These were not entirely misplaced concerns, as the credit rating agencies issued warnings on how they might view applications under the DSSI as possible indications of intent to default. Countries including Nigeria, Ghana and Kenya, with large outstanding Eurobond issues and relatively high sovereign ratings, opted out. The Kenyan and Pakistani Central Bank governors voiced concerns at the IIF in October about losing market access. These two channels occasionally reinforced each other: private creditors’ refused to delay Zambian Eurobonds payment in November 2020 on the grounds that there was no certainty that China had provided relief to Zambia.
These incentive issues aside, the rise of bond financing poses its own challenges. Bond holders are fragmented, heterogenous and largely anonymous. Also, although some private creditors, represented by the IIF, have voiced their goodwill in finding sustainable solutions to ELICs’ liquidity and debt issues, they remain set on a case-by-case approach, given the diversity of creditor and sustainability profiles. Further, reluctance of the private sector to take part in the relief initiative also reflects the reality that both official and multilateral development bank (MDB) debt are senior to private debt.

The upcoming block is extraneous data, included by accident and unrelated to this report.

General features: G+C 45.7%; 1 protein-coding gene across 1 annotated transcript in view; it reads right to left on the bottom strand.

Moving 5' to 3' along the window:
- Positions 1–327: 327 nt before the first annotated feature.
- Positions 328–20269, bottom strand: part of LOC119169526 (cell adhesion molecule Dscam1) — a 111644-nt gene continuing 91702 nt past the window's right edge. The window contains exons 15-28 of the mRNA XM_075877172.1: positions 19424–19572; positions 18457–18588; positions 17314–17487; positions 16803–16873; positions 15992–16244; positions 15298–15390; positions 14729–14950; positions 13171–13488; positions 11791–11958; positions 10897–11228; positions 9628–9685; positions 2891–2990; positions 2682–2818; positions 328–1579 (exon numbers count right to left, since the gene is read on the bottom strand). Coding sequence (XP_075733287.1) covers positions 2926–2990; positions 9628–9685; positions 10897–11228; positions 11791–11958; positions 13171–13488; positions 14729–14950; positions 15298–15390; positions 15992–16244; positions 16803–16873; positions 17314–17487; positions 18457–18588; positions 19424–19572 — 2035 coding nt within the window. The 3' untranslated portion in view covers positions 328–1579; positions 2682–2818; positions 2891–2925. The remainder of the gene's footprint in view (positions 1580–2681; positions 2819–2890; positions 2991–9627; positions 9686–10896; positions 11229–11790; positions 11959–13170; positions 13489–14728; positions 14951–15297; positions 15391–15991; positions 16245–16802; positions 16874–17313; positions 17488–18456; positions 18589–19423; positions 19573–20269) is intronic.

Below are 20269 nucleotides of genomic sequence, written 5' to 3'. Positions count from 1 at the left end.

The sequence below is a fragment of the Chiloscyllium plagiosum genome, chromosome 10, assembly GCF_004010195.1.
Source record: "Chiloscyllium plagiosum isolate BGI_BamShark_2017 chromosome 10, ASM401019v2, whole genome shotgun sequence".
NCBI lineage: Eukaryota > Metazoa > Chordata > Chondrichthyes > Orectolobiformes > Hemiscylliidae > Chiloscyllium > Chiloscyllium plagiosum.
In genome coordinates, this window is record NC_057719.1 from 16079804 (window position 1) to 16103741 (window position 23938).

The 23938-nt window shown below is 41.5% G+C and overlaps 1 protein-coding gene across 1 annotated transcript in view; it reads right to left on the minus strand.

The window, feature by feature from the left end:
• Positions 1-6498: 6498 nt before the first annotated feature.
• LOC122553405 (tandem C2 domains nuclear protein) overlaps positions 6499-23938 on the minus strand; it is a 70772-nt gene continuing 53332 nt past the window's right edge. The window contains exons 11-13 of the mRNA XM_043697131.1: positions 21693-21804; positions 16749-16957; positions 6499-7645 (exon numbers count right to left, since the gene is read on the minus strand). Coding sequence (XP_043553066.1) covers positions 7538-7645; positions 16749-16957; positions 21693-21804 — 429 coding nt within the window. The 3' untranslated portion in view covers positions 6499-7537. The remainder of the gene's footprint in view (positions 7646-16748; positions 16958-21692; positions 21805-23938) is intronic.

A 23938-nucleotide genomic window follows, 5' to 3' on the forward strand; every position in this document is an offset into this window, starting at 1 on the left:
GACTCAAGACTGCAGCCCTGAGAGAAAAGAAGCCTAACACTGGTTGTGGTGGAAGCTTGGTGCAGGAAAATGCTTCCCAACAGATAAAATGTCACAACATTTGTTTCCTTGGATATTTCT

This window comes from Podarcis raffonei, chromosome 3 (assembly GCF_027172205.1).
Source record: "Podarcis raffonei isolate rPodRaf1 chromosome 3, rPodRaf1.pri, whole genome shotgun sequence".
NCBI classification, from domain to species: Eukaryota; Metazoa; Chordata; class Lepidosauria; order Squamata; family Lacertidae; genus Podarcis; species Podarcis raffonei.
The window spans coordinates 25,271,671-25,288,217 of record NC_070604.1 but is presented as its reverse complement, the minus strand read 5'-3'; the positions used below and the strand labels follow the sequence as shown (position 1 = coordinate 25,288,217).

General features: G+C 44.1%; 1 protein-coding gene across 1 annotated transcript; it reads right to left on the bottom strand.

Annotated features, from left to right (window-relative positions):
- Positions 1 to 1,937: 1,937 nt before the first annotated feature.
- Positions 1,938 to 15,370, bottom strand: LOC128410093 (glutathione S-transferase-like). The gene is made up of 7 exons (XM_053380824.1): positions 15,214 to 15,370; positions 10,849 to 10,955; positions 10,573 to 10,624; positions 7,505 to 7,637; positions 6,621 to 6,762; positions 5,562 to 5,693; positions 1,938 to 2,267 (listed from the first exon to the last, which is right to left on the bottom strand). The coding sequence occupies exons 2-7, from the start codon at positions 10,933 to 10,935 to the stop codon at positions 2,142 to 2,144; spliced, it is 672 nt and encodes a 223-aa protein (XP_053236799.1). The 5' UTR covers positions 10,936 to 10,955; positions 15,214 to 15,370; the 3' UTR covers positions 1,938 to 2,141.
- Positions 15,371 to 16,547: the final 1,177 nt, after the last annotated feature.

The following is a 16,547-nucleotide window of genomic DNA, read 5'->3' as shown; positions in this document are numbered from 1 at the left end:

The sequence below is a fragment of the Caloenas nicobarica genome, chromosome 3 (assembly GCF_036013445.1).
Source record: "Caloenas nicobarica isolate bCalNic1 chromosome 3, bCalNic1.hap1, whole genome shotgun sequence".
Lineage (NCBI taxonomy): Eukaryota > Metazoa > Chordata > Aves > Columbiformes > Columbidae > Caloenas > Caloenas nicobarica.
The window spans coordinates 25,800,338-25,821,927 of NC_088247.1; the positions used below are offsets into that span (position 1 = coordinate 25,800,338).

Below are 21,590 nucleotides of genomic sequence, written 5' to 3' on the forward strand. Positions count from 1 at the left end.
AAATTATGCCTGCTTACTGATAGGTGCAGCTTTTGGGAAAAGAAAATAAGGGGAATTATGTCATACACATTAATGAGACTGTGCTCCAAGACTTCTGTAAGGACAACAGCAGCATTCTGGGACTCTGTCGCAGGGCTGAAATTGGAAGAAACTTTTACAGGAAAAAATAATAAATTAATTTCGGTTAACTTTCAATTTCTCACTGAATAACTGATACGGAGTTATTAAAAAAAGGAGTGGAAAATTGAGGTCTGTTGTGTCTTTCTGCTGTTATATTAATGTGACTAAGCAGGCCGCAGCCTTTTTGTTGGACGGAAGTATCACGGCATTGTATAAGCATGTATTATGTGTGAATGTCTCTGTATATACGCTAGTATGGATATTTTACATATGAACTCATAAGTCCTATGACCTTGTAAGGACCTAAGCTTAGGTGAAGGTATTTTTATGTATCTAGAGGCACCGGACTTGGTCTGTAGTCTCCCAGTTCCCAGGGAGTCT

For countries already in or at risk of debt distress (22 out of the 44 DSSI participants), participating in the DSSI was more attractive. Although, fears of losing market access appear to have been somewhat tempered as higher quality African borrowers succeeded in restoring significant market access. The Kenyan government made a notable U-turn in November by announcing it would apply for the DSSI in 2021 – this move is associated with the intent to increase reliance on concessional external and domestic borrowing and also with assurances that market access could be retained, although IMF and World Bank debtor non-concessional borrowing limits apply, and that rating agencies would not downgrade if countries did not apply for commercial debt service relief.
DSSI and the preferred status of multilateral creditors
Figure 1 showed that debt service owed to multilaterals was on approximately the same scale as that owed to the bilaterals, as measured by the World Bank. Given that relief provided by bilaterals is in part deployed in servicing multilateral debt, it is not surprising that calls have come from various quarters for the multilaterals, including the IMF, to participate in DSSI. Indeed China pointedly urged the Bretton Woods institutions to “lead by example” and provide relief to ELICs considering that it was providing more relief than other donors.